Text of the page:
YouTube – Navwar Parcel Arrives

I received a parcel from Navwar with some ships present. Two fleet packs were included (World War 1 Russia and Modern Soviet) as well as a number of individual Dutch World War 2 vessels. Here we have a look at them as well as  a brief look at the painting table.

Video is here:

Comments are welcome and I have started to get a little better.

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The Naval War in the Baltic – 1939-1945 – Review

I read Freeing the Baltic 1918-1920 about six months ago and as a result I was looking forward to The Naval War in the Baltic 1939-1945. Wow! I wasn’t disappointed.  This book arrived a couple of months ago and I finally had a week where I read rather than painted figures or headed to the pub and this was on the top of the reading pile.

The Naval War in the Baltic 1939-1945 was originally published on 17 May 2017 however it appears to have been sold out and is now due to re-release on 28 February 2018. The author is Poul Grooss. The book is 400 pages long with ISBN 9781526700001.

Poul Grooss is a retired Danish Naval Captain whose career was 40 years long. He served as an intelligence officer and Soviet analyst. He also speaks Russian. He currently is a teacher at the Royal Danish Naval Academy.

I reckoned I knew a bit about World War II and I also knew there was a lot I didn’t know. Reading Grooss’s book has reminded me of how little I do actually know. Grooss starts setting the scene in the book by describing the geography and the history of the Baltic region, then goes on to discuss the political manoeuvring and naval developments between the wars. His coverage of the 1939 to 1945 period starts with the attack on Poland then looks at the Baltic region through to 1941. Later chapters cover the attack on the Soviet Union to Spring 1942; the war between Spring 1942 and 1944; Spring 1944 to New Year 1944/1945; then from that New Year, month by month to the end of the war. He then looks at the aftermath of the war and a retrospective.

The book is easy to read and Grooss has taken advantage of his Russian language skills to collect data from sources not usually referred to western histories. Grooss was writing for the general reader but has managed to write a book that will appeal to both general readers and the more professional historian.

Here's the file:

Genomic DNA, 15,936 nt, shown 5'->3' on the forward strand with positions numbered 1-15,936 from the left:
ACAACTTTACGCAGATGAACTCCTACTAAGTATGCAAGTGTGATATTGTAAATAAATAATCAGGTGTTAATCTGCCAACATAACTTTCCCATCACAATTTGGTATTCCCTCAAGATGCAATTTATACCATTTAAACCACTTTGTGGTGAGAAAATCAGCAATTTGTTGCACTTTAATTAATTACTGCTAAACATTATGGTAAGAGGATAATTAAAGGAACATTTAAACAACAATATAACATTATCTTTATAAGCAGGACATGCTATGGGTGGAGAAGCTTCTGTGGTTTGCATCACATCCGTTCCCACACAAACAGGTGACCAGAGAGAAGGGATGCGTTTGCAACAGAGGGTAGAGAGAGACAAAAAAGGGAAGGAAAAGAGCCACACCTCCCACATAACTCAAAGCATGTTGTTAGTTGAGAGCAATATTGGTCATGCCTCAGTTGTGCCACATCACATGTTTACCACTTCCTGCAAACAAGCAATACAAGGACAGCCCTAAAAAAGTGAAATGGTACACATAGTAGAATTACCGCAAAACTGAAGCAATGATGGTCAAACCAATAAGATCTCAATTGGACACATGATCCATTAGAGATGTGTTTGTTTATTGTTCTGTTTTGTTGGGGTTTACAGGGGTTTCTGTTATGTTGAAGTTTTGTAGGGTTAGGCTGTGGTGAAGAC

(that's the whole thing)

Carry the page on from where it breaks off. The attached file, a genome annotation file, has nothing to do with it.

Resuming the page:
He covers and uncovers the degree of Swedish cooperation with the Germans. He covers the interactions between the Soviets and the Swedes and while this is a naval history of the Baltic, the land battles are included for context, especially Kronstadt and Leningrad. Hitler’s desire to hang on to Narva is also covered.

The Baltic was a training ground for German U-boat crews but what really amazed me was the quantity of mines that were laid there and the amount of shipping that suffered. I should also mention that the Swedes were not as pro-German as we perhaps think, permitting the British to build a listening station on Swedish soil, for example. Both the Germans and the British seemed to have a laissez faire attitude to Swedish neutrality.

This book is not all about Sweden though. Grooss also covers the minor states (Latvia, Lithuania and Estonia) as well as Denmark, Norway, Finland, Poland and of course the main protagonists. The book is supported by many fine photographs, most of which have not been seen in print before as well as well drawn maps. There are a number of appendices and indexes with an index of people and another of ships. There is an appendix containing a chronology of the conflict, a glossary of abbreviations, ranks, terminology and explanations. Another appendix is a cross-reference of place names in various languages as well as an extensive list of sources and bibliography. This book is one I will return to many times in the future I think. For the naval historian, the wargamer and the general reader, it is well worth waiting for this re-release and grabbing a copy.

Seaforth World Naval Review 2018 – Review